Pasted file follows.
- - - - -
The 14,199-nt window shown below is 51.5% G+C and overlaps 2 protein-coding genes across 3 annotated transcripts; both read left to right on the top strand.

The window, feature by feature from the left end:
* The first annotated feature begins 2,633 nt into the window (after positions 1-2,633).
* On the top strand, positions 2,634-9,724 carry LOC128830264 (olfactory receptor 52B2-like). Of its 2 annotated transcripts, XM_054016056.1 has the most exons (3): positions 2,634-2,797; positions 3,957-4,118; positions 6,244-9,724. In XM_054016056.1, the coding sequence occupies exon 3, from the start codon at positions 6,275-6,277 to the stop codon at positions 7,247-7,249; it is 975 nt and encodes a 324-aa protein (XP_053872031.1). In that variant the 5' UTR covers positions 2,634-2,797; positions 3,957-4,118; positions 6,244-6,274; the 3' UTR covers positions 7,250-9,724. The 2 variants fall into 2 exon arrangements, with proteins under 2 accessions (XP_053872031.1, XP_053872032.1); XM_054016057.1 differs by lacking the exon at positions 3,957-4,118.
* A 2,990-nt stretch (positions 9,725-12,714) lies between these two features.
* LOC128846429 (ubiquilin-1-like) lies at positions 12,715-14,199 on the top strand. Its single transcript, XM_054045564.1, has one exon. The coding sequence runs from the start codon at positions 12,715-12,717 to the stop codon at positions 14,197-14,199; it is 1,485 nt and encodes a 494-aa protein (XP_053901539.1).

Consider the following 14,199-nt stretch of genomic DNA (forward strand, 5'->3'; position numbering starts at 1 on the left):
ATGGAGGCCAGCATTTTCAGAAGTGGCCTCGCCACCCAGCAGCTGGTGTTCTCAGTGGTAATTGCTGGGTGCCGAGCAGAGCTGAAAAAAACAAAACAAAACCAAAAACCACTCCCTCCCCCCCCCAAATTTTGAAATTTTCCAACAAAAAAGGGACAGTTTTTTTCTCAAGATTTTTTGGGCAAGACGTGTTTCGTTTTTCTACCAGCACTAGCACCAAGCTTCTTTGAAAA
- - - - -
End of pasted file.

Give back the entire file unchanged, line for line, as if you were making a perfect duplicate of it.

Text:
The 14,199-nt window shown below is 51.5% G+C and overlaps 2 protein-coding genes across 3 annotated transcripts; both read left to right on the top strand.

The window, feature by feature from the left end:
* The first annotated feature begins 2,633 nt into the window (after positions 1-2,633).
* On the top strand, positions 2,634-9,724 carry LOC128830264 (olfactory receptor 52B2-like). Of its 2 annotated transcripts, XM_054016056.1 has the most exons (3): positions 2,634-2,797; positions 3,957-4,118; positions 6,244-9,724. In XM_054016056.1, the coding sequence occupies exon 3, from the start codon at positions 6,275-6,277 to the stop codon at positions 7,247-7,249; it is 975 nt and encodes a 324-aa protein (XP_053872031.1). In that variant the 5' UTR covers positions 2,634-2,797; positions 3,957-4,118; positions 6,244-6,274; the 3' UTR covers positions 7,250-9,724. The 2 variants fall into 2 exon arrangements, with proteins under 2 accessions (XP_053872031.1, XP_053872032.1); XM_054016057.1 differs by lacking the exon at positions 3,957-4,118.
* A 2,990-nt stretch (positions 9,725-12,714) lies between these two features.
* LOC128846429 (ubiquilin-1-like) lies at positions 12,715-14,199 on the top strand. Its single transcript, XM_054045564.1, has one exon. The coding sequence runs from the start codon at positions 12,715-12,717 to the stop codon at positions 14,197-14,199; it is 1,485 nt and encodes a 494-aa protein (XP_053901539.1).

Consider the following 14,199-nt stretch of genomic DNA (forward strand, 5'->3'; position numbering starts at 1 on the left):
ATGGAGGCCAGCATTTTCAGAAGTGGCCTCGCCACCCAGCAGCTGGTGTTCTCAGTGGTAATTGCTGGGTGCCGAGCAGAGCTGAAAAAAACAAAACAAAACCAAAAACCACTCCCTCCCCCCCCCAAATTTTGAAATTTTCCAACAAAAAAGGGACAGTTTTTTTCTCAAGATTTTTTGGGCAAGACGTGTTTCGTTTTTCTACCAGCACTAGCACCAAGCTTCTTTGAAAA